And for dessert, shaved ice with red beans, tapioca pearls, peaches, pineapples, green tea syrup and coconut milk. What? I was only supposed to pick a couple of toppings?  Oops.

Tuesday, August 03, 2010

Izu Islands Part II: Shikinejima

In the previous blog post, I talked about our time on Kozushima. The second morning, we boarded the ferry and went about 50 minutes north to neighboring island, Shikinejima.
Shikinejima is very tiny. You can rent a bike and easily ride around the perimeter in a couple of hours. Or you can walk straight across from one side to the other in about a half hour.

We had some time to kill before we could check into our hotel, so we decided to hike over to the ruins of the Takamori Lighthouse. Up, up and up we climbed...
...until we reached the top, where there awaited a 3 foot tall "tribute", if you will, to the former lighthouse.  Kinda silly. But the view from up there was spectacular.

Our hotel was actually our own private bungalow, with a kitchenette and small living room. Nothing overly fancy, but it was nice to be on our own schedule. Would be a great place to bring a group of friends. The patio opened out  into a tropical jungle. There was a cacophony of sounds coming from the bugs and animals out there, but it was incredibly peaceful. I slept like a baby. The AC might have helped.
There was also no shortage of crazy flora. This palm thing sat on the ground and was 6 feet across. At least the plant life could be photographed. We tried to take a picture of the bat-size butterflies for about 20 minutes before we finally just gave up. Crazy freaks of nature wouldn't stay still.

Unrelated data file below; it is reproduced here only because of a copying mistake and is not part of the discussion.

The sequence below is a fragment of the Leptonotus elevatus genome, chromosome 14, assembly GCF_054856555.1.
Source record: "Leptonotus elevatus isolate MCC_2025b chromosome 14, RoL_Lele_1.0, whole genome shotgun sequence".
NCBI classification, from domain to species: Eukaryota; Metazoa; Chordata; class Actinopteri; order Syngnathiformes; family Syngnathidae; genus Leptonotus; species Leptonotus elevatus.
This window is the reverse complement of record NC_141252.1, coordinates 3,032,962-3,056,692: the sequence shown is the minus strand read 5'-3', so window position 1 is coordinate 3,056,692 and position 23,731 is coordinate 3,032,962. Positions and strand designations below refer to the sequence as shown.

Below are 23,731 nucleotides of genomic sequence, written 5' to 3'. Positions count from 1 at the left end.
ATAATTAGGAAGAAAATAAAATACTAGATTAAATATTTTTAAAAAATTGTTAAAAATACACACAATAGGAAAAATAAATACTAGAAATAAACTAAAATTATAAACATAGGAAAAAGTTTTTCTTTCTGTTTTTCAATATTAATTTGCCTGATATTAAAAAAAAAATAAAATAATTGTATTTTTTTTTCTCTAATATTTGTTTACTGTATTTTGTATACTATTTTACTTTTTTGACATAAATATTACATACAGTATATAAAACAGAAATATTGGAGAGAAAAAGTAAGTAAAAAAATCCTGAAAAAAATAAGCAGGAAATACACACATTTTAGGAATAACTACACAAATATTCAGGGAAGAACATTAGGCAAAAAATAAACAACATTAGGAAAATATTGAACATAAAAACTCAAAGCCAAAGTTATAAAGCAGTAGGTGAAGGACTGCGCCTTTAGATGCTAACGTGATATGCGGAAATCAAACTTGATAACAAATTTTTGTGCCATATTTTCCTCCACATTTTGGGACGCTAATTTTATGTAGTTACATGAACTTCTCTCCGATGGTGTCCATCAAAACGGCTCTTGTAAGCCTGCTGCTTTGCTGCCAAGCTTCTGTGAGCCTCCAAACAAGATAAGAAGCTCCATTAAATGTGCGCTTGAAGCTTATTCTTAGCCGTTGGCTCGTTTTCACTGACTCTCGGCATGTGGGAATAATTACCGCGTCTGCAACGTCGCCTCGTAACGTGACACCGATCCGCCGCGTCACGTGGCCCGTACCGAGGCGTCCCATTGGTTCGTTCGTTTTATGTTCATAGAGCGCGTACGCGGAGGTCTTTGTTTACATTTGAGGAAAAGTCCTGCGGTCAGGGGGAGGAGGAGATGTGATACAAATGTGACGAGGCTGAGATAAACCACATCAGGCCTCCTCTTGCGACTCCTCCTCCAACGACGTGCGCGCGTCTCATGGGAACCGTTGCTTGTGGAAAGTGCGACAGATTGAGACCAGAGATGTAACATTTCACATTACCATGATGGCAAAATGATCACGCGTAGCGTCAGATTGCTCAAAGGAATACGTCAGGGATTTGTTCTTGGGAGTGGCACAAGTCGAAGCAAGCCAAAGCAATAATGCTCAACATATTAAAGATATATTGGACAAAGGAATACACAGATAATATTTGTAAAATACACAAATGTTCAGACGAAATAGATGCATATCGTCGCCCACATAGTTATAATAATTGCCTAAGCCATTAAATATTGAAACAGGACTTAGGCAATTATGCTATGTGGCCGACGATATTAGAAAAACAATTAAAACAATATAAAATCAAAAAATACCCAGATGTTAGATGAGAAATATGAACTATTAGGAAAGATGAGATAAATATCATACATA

Later in the afternoon we hiked down to the beach at Nakamoura, which the hotel owner told us was the best of the four beaches. For about $15, we each rented snorkel, mask and fins and headed into the clear blue water.

We saw a couple of classes worth of people learning to scuba dive. It seems like a really good place for it. As it was, just snorkeling was perfectly enjoyable for us. We saw a big variety of fish that were totally unafraid and would come right up to you, lots of beautiful coral, an eel and even some pufferfish!

Despite this being a 3-day weekend, we had the beach almost to ourselves.

That night we went to the new restaurant on the island, which was opened up by a martial arts instructor (his studio is next door). The place was decorated with blades and throwing stars and it served the best okonomiyaki we have ever had!  On the walk back to our bungalow we got some ice cream cones and looked up at the stars. This far away from the Tokyo lights, you could actually see the milky way and tons of constellations. A pretty amazing trip all and all.